Almost all employers use both full-time (FT) and part-time (PT) employees at various points, and how a small employer defines full-time employment – 35 hours/week, 32 hours, or some other figure – is generally left up to the employer’s discretion*.
However, it is wise to choose a few hours under 40 per week. This makes it easier for FT employees to avoid overtime. It also gives you some leeway to adjust employee hours to suit business needs, without necessarily prompting reclassification. Otherwise, in some states, a FT employee who is consistently not getting the chance to work their FT hours (as designated by your practice) may become eligible for underemployment insurance.
Regardless of the specific boundary between FT and PT status, there are times when an employer may need to reevaluate an employee’s classification for a valid business reason.
Valid Business Reasons for Employee Reclassification
Here are some situations in which your practice may decide that reclassification is necessary and justified:
- When a full-time employee is consistently not working FT hours over a period of time.
- When a part-time employee consistently picks up extra hours, reaching FT status, or is consistently needed to work extra hours.
- When the employer must make a change to employee hours for another valid business reason (e.g., a change in staffing needs for the foreseeable future).
In Your Handbook: Your Classification Policies
Your employee handbook should clearly define FT and PT classification, including any relevant information about qualifying for benefits. It should also state that FT and PT positions and hours are set based on business needs and not employer or employee whims. (Don’t fall into the habit of distributing hours based on employee demands: This is a slippery slope!) Whether a particular position is FT or PT should be included in the employee’s job description.
Additionally, define in your handbook the length of the measurement period after which employees may be reclassified as FT or PT based on average hours worked. While your business can set this time period, it should be consistent across all employees and not shorter than 3 months.
New employees should sign to acknowledge their receipt of this and all policies contained in your handbook. They should also receive a copy of their job description.
Be Fair and Consistent towards Employees
Reclassifying employees because they’re habitually working more or less than scheduled should never be a surprise – in part, because employees should be aware of the policy they’ve already acknowledged in your handbook, and in part because you will want to warn the employee ahead of time if reclassification is imminent.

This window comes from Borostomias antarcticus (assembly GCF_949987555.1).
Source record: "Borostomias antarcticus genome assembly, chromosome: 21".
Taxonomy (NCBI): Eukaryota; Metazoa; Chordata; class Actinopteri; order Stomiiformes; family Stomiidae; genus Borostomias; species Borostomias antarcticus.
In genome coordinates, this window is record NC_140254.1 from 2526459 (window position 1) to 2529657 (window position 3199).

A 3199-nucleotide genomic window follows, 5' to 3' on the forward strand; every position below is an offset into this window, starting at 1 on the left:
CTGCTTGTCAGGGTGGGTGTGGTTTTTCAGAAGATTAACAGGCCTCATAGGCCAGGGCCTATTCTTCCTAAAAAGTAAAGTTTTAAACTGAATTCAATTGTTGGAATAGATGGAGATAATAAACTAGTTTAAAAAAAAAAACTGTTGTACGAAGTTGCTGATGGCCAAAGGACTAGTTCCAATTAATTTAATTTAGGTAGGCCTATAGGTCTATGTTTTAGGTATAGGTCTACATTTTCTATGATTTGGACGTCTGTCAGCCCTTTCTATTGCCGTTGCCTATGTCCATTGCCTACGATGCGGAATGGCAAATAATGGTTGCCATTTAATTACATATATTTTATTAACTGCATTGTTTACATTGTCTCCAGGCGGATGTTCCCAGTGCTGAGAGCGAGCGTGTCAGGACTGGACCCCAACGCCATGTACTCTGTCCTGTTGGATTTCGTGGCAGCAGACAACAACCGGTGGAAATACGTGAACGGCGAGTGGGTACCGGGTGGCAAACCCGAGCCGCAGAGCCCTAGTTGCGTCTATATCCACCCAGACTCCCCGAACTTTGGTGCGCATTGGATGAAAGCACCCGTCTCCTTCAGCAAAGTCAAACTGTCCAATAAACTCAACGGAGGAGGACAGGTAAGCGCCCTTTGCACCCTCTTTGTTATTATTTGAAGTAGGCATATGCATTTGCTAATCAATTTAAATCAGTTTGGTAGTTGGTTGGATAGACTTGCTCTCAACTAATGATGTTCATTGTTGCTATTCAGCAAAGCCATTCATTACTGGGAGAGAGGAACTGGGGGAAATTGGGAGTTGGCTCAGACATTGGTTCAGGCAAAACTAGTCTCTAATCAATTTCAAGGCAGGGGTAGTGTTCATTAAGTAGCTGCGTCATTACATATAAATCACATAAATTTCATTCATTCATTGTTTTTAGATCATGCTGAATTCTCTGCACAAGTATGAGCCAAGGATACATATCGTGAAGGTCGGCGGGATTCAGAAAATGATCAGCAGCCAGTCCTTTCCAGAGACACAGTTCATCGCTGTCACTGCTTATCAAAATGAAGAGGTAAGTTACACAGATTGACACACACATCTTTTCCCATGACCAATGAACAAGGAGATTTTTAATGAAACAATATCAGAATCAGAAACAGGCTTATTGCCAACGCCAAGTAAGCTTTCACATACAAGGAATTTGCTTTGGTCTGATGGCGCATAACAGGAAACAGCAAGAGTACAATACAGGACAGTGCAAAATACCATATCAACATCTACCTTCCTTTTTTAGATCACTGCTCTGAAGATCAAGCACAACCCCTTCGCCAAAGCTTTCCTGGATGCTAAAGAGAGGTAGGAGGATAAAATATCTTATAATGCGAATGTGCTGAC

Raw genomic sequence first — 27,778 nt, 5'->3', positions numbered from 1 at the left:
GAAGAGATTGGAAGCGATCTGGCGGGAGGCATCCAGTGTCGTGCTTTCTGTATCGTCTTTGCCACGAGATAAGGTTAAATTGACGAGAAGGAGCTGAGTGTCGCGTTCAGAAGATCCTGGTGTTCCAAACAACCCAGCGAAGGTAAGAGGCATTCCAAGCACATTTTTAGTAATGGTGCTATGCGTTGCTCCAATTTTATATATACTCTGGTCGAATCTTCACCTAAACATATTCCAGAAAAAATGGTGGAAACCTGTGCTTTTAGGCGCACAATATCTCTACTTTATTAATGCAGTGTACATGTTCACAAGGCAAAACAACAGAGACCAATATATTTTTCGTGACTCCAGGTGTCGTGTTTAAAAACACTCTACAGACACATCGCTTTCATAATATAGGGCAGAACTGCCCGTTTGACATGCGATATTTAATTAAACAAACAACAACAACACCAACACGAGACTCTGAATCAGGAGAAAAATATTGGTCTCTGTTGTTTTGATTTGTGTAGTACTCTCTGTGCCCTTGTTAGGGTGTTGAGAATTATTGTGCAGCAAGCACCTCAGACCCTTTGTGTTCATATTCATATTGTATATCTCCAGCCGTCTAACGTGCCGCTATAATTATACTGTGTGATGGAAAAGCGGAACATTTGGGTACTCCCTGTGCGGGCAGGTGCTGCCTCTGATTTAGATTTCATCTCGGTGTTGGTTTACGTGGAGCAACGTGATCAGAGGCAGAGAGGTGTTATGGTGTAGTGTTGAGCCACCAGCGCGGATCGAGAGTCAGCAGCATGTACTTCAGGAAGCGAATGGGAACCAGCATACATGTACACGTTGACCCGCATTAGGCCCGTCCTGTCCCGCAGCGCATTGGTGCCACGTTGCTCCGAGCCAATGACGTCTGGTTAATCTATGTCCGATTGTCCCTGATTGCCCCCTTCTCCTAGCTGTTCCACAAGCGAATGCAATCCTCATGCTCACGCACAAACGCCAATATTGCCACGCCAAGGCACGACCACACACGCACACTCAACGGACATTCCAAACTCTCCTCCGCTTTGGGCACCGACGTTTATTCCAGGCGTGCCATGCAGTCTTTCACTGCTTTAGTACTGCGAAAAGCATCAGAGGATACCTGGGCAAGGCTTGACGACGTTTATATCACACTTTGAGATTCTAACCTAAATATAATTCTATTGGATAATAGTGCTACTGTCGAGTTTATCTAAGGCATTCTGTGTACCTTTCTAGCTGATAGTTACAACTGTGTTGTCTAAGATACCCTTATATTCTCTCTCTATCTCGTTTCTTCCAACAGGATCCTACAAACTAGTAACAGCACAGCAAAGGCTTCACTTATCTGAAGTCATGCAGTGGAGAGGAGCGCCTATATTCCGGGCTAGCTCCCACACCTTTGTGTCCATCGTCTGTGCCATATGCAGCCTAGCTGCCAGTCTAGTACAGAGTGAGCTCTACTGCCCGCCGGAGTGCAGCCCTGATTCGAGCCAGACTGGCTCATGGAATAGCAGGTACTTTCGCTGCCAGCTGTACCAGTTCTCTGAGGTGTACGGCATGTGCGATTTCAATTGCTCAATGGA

Make sure the employee is aware of the upcoming change at least one pay period in advance, but further if possible (especially if they have simply not been working their FT schedule and could potentially self-correct the situation). Advance notice of the situation and the reasons for it can do a great deal to mitigate any shock or dismay. Remain calm and provide the valid business reasons why the change is necessary.
Similarly, if you find you must make across-the-board cuts to employee hours – for instance, for budgetary reasons or if the practice as a whole is reducing its hours of operation – be fair, be compassionate, and give as much advance notice as you can. Employees will probably not be happy about the situation, but if they see that you are trying to be fair, they may be willing to stay.
In all of these circumstances, enforcing your FT/PT employee classification policies in a fair and consistent manner is essential to avoiding excessive turnover and the complaints of disparate treatment, discrimination, or retaliation that can lead to lawsuits.
Need Additional Clarification?
If you’re thinking about clarifying your practice’s standards for FT and PT classification, or if you think reclassification of certain employees may be needed, please seek the help of a qualified HR expert such as the advisors on the CEDR Solution Center Team. ESS members can call us anytime at 1-866-414-6056 or email email@example.com – we’ll help you resolve one issue for free!
Friendly Disclaimer: Tips presented here are general in nature, and are not intended to replace good counsel about a specific issue with either your attorney or your favorite HR expert.
*One notable exception to the employer’s ability to determine FT vs. PT classification is found in the Employee Retirement Income Security Act (ERISA) with its “1,000 hour rule.” Employees who have completed 1,000 hours of service over 12 consecutive months are eligible to participate in any company pension or profit-sharing plan that is offered to other employees. This requirement applies to both full-time and part-time employees.
Additionally, the Affordable Care Act (ACA) uses 30 hours as its standard, so employers with 50+ employees need to consider this when determining health insurance eligibility.